Demand for healthcare-related products may also add to salaries. “Baby boomers are starting to retire,” notes a respondent. Another points to “the general aging of the population.”

Perhaps resulting from such aging, many trends pointed out by respondents are emerging: “Growth of the orthopedics segment;” “Diabetes treatment, such as insulin pumps and smaller, more precise devices;” “Increased positive indications for the use of implantable devices to treat heart conditions;” “New products and combination products (drugs and devices);” “New medical devices for therapy and diagnosis.” Many respondents are awaiting the completion of clinical trials or the launch of new products to see a change in market demand—as well as in their salaries.

METHODOLOGY

The data for this year’s survey were obtained during a mail survey of PMP News subscribers. The survey was designed jointly by PMP News and Readex Research (St.Paul, MN) and conducted June through July of this year. Surveys were mailed to 1200 domestic subscribers, representing 11,313 packaging professionals who work for manufacturers of medical devices, pharmaceuticals, in vitro diagnostics, and nutritional supplements.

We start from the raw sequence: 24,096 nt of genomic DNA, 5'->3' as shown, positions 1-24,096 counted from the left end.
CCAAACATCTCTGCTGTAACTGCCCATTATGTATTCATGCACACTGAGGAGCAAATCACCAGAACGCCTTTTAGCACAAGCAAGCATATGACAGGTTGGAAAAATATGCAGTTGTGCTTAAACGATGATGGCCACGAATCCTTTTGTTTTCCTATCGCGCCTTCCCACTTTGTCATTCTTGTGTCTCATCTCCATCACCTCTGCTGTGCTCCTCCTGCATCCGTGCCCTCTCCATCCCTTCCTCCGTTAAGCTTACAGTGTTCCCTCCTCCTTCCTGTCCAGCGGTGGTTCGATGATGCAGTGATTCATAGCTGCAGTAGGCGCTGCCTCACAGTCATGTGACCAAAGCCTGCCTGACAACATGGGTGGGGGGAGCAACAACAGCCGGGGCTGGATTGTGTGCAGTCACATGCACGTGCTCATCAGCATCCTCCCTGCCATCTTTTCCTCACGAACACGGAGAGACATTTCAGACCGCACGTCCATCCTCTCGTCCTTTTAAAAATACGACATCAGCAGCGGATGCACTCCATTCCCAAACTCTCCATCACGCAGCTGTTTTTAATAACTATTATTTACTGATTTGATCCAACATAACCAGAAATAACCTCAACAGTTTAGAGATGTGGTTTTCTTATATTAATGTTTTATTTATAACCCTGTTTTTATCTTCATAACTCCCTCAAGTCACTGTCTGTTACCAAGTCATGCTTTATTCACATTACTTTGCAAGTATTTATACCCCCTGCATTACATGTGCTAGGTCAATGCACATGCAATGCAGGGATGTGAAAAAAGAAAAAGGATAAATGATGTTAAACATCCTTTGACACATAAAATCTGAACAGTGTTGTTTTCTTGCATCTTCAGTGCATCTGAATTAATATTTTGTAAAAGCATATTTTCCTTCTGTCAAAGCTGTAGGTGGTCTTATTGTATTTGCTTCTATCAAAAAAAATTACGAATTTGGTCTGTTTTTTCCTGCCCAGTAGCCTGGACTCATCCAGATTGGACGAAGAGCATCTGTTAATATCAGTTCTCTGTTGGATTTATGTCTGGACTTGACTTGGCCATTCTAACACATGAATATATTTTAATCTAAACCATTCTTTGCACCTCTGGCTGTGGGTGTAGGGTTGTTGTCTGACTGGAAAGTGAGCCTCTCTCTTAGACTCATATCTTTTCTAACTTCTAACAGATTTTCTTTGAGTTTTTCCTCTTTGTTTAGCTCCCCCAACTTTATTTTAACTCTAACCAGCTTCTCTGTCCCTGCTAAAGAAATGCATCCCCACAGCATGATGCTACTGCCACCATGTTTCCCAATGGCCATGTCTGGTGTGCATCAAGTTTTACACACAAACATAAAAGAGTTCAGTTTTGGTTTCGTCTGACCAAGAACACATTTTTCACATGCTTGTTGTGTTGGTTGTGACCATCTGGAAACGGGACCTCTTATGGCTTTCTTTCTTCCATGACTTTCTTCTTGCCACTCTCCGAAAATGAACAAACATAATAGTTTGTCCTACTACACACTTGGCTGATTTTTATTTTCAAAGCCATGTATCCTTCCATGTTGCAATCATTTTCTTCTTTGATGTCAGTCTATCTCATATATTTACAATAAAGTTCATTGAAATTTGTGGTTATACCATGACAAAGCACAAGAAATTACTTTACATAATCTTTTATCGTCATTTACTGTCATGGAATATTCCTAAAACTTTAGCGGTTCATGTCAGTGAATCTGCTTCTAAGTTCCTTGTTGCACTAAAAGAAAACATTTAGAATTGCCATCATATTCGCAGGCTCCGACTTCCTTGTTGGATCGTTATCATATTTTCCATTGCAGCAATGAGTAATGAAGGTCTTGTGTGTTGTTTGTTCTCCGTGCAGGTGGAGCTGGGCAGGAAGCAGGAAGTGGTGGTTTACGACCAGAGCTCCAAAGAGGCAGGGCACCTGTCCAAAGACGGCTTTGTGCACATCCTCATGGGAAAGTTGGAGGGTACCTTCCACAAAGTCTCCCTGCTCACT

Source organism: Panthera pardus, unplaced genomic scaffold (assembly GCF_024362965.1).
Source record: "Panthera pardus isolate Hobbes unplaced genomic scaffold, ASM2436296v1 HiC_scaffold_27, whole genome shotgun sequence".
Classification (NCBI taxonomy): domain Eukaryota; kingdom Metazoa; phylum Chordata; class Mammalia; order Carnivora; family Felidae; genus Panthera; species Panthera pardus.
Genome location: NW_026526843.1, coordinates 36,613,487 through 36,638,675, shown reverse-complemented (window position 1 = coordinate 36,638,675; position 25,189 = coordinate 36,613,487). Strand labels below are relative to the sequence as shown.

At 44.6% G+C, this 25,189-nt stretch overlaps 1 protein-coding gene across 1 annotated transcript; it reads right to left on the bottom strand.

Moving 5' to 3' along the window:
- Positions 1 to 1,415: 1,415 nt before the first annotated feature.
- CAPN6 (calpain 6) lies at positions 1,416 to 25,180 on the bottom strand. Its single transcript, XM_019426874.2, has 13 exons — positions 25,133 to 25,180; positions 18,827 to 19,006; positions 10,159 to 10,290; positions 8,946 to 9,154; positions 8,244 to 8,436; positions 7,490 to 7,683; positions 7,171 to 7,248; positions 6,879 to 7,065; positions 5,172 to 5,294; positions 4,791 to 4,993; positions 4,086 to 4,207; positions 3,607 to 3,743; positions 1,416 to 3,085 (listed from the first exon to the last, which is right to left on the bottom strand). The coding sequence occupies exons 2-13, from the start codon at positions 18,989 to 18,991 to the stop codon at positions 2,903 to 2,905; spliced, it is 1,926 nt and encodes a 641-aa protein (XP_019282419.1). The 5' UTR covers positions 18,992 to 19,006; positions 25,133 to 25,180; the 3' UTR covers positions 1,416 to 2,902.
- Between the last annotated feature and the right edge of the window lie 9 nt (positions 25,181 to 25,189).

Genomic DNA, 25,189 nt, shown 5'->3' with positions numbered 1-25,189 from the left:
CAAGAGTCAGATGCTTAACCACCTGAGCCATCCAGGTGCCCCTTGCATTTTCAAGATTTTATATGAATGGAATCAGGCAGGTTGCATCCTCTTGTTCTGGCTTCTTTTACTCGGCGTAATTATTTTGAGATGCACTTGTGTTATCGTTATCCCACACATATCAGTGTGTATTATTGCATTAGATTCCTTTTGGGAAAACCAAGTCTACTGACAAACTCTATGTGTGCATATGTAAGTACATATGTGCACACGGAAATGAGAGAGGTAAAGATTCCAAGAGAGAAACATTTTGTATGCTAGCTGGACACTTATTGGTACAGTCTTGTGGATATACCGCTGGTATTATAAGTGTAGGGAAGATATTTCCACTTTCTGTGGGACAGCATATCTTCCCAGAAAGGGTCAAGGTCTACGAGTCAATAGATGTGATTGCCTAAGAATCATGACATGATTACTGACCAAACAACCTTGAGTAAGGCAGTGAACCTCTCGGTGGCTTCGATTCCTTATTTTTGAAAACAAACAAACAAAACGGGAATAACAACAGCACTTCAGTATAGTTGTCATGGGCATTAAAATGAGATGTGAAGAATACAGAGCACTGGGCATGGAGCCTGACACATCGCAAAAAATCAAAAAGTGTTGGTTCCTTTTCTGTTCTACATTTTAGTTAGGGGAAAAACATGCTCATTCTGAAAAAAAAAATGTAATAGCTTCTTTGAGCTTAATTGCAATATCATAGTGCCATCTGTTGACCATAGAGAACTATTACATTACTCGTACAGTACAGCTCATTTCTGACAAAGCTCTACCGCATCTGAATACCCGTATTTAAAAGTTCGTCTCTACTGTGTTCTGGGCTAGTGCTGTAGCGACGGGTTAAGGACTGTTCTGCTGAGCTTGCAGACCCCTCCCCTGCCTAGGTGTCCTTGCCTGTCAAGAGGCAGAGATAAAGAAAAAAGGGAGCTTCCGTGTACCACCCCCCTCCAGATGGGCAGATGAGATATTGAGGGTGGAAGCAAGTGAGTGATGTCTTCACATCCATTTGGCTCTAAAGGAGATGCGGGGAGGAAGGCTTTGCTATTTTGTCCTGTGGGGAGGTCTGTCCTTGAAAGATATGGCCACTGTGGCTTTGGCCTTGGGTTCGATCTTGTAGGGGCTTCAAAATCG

The sample was limited to only those with one of these job functions: engineering, packaging design, production/manufacturing, QA/QC, and research and development. Known suppliers to the industry and those with job titles of administrative assistant, attorney, buyer, CEO, CFO, consultant, owner, president, purchaser, or secretary were manually omitted from the sample by the editors before the surveys were mailed.

Of the 1200 mailed surveys, 416 usable responses were returned, representing a 35% response rate. Because usable responses were received from less than half the survey sample, the possibility exists that those who did not respond might have answered differently than those who did. Survey results should be interpreted with this in mind.

The results in this article are based on the responses of 317 respondents who indicated that they are involved with healthcare product packaging and work full time for a medical device manufacturer, in vitro diagnostic manufacturer, pharmaceutical manufacturer, and/or nutritional supplement manufacturer. Statistically speaking, these 317 individuals represent an estimated 8600 industry professionals. The margin of error for percentages based on 317 usable responses is ±5.4% at the 95% confidence level. The margin of error for percentages based on smaller sample sizes—males or females, for example—will be larger.

The survey was conducted by Readex Research in accordance with accepted research standards and practices.